What is called resurgence theory is a mathematical formalization of what in quantum field theory is known as reading off non-perturbative effects from the Feynman perturbation series (S-matrix) in perturbative quantum field theory. It tries to regard this non-converging formal power series in the coupling constant $g$ as an asymptotic series of a function involving non-analytic contributions such as $e^{-1/g^2}$.
In quantum mechanics and quantum field theory, renormalized perturbation theory produces expansions in powers of the coupling constant $g$. By appropriate resummation using the renormalization group one can also capture terms involving logarithmic contributions of the form $\log (g/g_0)$. However, it is well-known that, e.g., instantons contribute terms of order $e^{-c/g}$ or $e^{-c/g^2}$, whose Taylor expansion is identically zero at $g = 0$, so that they do not contribute at all to the power series expansion. These contributions are therefore intrinsically nonperturbative.
A transseries is an expansion of a function $f(x)$ as a power series in a vector $z$ whose components are fixed functions of $x$. In quantum mechanics and quantum field theory, the relevant case is $x=g$ or $x=g^2$ and $z_1=x$, $z_2=e^{-c/x}$, and in QFT usually also $z_3=\log(x/x_0)$. Clearly, transseries are more flexible than ordinary power series.
Resurgent functions are functions arising in the analysis of singular points of germs of analytic functions. Resurgent transseries are transseries that arise in methods for resummation that generalize Borel summation by looking at the obstructions for Borel summability such as renormalons.
It turns out that using resurgent transseries, one can obtain under certain conditions information from the nonperturbative sector, starting from the Feynman perturbation series alone. The basic idea is to construct from the perturbative series the terms appearing in the renormalization group equation (RGE) by Callan and Symanzik, to substitute into it the leading terms of an appropriate transseries, and to determine the coefficients so that they match the RGE to the order specified.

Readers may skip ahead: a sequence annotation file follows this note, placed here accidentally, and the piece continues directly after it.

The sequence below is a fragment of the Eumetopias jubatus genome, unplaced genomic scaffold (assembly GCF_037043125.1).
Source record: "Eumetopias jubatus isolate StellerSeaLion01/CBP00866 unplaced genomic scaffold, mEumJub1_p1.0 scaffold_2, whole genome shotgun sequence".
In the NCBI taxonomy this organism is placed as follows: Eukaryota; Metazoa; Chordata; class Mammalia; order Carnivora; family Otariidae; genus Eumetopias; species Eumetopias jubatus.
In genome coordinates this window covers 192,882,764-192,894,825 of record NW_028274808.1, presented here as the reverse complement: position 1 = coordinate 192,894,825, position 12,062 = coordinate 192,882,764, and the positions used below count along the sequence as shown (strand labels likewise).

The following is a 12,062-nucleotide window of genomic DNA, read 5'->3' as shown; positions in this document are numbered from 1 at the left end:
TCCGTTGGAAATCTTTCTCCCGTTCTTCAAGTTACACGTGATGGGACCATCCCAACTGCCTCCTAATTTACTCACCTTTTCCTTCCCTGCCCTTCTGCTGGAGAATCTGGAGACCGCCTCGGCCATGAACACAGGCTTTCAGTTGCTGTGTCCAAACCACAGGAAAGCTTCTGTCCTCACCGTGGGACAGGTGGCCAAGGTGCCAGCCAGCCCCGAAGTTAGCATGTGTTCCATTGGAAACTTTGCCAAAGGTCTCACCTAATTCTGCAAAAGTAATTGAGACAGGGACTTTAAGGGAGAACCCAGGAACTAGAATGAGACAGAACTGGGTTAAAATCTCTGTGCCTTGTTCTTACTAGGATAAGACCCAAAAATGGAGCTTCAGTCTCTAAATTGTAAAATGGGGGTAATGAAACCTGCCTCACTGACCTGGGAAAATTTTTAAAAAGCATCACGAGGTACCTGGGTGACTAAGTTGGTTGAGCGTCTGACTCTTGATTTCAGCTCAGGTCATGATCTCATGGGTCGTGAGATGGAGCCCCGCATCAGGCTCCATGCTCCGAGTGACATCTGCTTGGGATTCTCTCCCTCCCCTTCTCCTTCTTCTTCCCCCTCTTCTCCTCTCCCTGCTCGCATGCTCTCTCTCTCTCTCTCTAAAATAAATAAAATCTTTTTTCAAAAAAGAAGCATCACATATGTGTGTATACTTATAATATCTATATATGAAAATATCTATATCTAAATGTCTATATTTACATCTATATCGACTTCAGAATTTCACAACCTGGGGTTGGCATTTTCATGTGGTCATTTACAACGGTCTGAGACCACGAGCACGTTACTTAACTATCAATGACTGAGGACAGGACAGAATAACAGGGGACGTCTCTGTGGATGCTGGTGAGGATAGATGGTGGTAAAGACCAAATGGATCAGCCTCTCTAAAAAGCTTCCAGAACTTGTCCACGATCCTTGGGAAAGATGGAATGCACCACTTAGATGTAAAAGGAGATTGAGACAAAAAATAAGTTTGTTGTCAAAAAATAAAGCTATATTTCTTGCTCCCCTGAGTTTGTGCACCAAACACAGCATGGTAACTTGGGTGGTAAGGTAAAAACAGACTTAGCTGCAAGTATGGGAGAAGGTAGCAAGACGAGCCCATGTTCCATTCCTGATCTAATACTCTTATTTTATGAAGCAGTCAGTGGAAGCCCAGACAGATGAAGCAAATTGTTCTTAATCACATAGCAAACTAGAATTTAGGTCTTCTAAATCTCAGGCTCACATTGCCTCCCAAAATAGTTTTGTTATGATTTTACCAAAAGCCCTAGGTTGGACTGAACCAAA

To check that the method really works one can apply it to simple examples form quantum mechanics where other methods can be used to compute nonperturbative information. For example, for the double well potential, this was done by Jentschura & Zinn-Justin 04 , and for some other cases by (Dunne-Unsal 14). For applications to gauge theories and to string theory, see (Marino 12); of course, in the latter cases there is no known alternative way of checking the results. A more mathematically oriented overview is presented in (Dorigoni 14)
Thus it seems possible (and sometimes is claimed) that the perturbative series already contains all nonperturbative information. The future will tell.
Original articles include
Jentschura, Jean Zinn-Justin, Phys. Lett. B 596 (2004), 138-144
Gerald Dunne, Mithat Unsal, Uniform WKB, Multi-instantons, and Resurgent Trans-Series, Phys. Rev. D 89, 105009 (2014) (arXiv:1401.5202)
A clear account is in
See p. 9 of https://arxiv.org/abs/1206.1890
Review includes
Marcos Marino, Lectures on non-perturbative effects in large N gauge theories, matrix models and strings (arXiv:1206.6272)
Daniele Dorigoni, An Introduction to Resurgence, Trans-Series (arXiv:1411.3585)
Ovidiu Costin, The Mathematical Theory of Resurgence and Resummation, and Their Applications in Mathematics and Physics, 2017 (web)
Gerald Dunne, Introduction to Resurgence, Trans-series and Non-perturbative Physics, 2018 (pdf)
Part of the above text is taken from
See also
Marco Serone, Gabriele Spada, Giovanni Villadoro, Instantons from Perturbation Theory (arXiv:1612.04376)
Itzykson seminar at IHES, Resurgence and Quantization, April 2017 (web)
Ricardo Schiappa, Resurgence Asymptotics in String Theory, talk at IHES 2017 (video)
Last revised on December 28, 2019 at 09:34:47. See the history of this page for a list of all contributions to it.